I was punished for my existence. Born a girl in rural India, I barely escaped the fate met by millions of unnamed female children in poor villages like mine, and I was allowed to live. But in the eyes of my father—a destitute woodcutter—I was as good as nonexistent. I was a burden he chose to shoulder, but his crippling poverty made me invisible to him. My mother silently bore the brunt of his frustration, and every time I saw him mistreat her, I knew that she suffered because of me. The responsibility I felt for her oppression stung me more than the blows he delivered to my body, blows that cried out voicelessly, "Why were you born?"
But I didn't remain a burden to him forever. At the age of four, he gave me up to Shanti Bhavan, a residential school in the state of Tamil Nadu founded by Abraham George with the mission to provide the opportunity of a better life for children from socially and economically deprived backgrounds. My father's duty to bring me up ended there. I stepped onto the soil of this institution without the slightest idea of how drastically my life was going to change. Fourteen years later, having lived that change, here I am, a young woman with a clear vision of her future and a voice of her own. Today, when I hear the same man who once rejected me say, "Shilpa, my hopes are on you," I cannot help but wonder what has made this difference—why he now recognizes me for who I am regardless of my gender.
And yet the answer is as clear as the tears on my mother's face: acceptance and education at Shanti Bhavan. This institution helped erase my ignorance as an illiterate person through a unique education—an education not confined to the pages of a textbook; an education demanding open-mindedness and free thinking; an education not tainted by prejudices based on gender, caste, creed, or social status. But most importantly, this school has set the foundation for a fruitful future with the promise of both professional and personal success for me.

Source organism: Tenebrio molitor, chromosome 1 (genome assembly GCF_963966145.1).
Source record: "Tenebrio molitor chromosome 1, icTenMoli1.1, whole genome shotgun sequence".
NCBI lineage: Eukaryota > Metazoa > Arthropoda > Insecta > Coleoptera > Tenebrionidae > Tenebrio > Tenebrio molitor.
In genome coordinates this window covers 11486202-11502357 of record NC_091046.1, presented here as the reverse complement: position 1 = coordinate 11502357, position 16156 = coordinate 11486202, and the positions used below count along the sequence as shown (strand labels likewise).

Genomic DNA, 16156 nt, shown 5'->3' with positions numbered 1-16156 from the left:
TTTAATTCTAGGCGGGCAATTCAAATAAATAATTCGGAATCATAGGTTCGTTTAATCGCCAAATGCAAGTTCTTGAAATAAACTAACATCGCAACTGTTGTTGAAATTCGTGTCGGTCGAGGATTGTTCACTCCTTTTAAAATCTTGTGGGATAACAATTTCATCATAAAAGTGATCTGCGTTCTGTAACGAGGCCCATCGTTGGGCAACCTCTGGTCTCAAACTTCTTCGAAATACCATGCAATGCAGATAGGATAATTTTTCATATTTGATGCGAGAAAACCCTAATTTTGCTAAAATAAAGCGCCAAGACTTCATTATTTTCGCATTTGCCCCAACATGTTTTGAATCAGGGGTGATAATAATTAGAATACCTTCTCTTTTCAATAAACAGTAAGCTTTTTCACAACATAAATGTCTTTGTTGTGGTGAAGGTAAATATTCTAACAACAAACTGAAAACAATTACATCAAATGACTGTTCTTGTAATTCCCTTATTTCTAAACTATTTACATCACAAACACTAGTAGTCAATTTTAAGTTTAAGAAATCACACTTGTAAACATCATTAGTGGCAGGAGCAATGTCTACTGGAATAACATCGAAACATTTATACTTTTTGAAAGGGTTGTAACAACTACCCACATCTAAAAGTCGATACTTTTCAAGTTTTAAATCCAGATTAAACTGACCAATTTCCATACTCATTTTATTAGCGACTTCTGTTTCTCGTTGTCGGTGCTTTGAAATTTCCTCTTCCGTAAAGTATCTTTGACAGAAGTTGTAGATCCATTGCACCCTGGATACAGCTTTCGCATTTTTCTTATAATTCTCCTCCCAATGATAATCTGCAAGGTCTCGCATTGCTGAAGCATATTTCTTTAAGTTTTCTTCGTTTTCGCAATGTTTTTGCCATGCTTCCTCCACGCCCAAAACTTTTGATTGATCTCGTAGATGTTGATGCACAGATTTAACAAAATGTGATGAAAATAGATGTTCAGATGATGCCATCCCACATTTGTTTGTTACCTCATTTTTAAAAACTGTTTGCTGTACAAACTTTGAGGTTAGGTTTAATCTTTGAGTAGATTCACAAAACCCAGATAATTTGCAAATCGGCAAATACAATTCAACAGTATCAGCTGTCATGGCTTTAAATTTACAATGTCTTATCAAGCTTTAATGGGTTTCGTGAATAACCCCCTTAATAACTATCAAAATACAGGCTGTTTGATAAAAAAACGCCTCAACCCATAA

At Shanti Bhavan I interact with dedicated teachers and volunteers from all over the world who want to be a part of this mission in their own way, and this exposure to their diverse lives and cultures has widened my perspective on life. Being encouraged to question explanations with a critical eye and form my own opinions has helped me cultivate fluency in free thinking. Reading the books of writers from Shakespeare to Tolstoy has revealed the world and the complexities of man through different windows.
Yet having personally risen from the shackles of poverty, I cannot remain indifferent to the situation faced by millions of poor children who continue to waste away in the clutches of poverty. I am aware that the government has taken measures to provide free education in state-run schools for its young citizens. But having interacted with my own siblings and the children from surrounding villages who are a product of this education, I find myself questioning what it has brought them.